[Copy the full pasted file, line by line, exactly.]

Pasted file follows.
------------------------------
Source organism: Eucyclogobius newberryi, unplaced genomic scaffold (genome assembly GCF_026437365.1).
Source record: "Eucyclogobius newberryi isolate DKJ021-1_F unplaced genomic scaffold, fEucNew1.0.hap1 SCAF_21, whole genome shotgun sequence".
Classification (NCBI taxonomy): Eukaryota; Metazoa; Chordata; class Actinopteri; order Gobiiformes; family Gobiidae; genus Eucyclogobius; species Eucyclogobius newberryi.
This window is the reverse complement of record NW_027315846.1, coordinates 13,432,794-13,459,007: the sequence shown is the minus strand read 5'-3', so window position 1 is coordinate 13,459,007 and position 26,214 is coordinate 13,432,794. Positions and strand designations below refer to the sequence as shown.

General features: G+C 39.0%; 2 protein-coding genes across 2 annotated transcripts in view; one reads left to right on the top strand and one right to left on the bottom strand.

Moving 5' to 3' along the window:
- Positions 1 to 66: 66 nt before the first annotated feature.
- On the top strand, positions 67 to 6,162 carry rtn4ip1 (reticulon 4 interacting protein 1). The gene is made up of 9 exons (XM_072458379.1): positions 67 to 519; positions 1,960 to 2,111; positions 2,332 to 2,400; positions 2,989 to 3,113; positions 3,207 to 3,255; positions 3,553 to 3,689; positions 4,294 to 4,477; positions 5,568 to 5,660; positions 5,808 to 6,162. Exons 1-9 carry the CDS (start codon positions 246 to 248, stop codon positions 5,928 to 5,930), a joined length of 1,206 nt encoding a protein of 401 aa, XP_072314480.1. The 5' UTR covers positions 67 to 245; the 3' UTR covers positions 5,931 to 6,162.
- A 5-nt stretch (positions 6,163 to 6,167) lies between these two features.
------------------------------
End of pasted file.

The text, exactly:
Source organism: Eucyclogobius newberryi, unplaced genomic scaffold (genome assembly GCF_026437365.1).
Source record: "Eucyclogobius newberryi isolate DKJ021-1_F unplaced genomic scaffold, fEucNew1.0.hap1 SCAF_21, whole genome shotgun sequence".
Classification (NCBI taxonomy): Eukaryota; Metazoa; Chordata; class Actinopteri; order Gobiiformes; family Gobiidae; genus Eucyclogobius; species Eucyclogobius newberryi.
This window is the reverse complement of record NW_027315846.1, coordinates 13,432,794-13,459,007: the sequence shown is the minus strand read 5'-3', so window position 1 is coordinate 13,459,007 and position 26,214 is coordinate 13,432,794. Positions and strand designations below refer to the sequence as shown.

General features: G+C 39.0%; 2 protein-coding genes across 2 annotated transcripts in view; one reads left to right on the top strand and one right to left on the bottom strand.

Moving 5' to 3' along the window:
- Positions 1 to 66: 66 nt before the first annotated feature.
- On the top strand, positions 67 to 6,162 carry rtn4ip1 (reticulon 4 interacting protein 1). The gene is made up of 9 exons (XM_072458379.1): positions 67 to 519; positions 1,960 to 2,111; positions 2,332 to 2,400; positions 2,989 to 3,113; positions 3,207 to 3,255; positions 3,553 to 3,689; positions 4,294 to 4,477; positions 5,568 to 5,660; positions 5,808 to 6,162. Exons 1-9 carry the CDS (start codon positions 246 to 248, stop codon positions 5,928 to 5,930), a joined length of 1,206 nt encoding a protein of 401 aa, XP_072314480.1. The 5' UTR covers positions 67 to 245; the 3' UTR covers positions 5,931 to 6,162.
- A 5-nt stretch (positions 6,163 to 6,167) lies between these two features.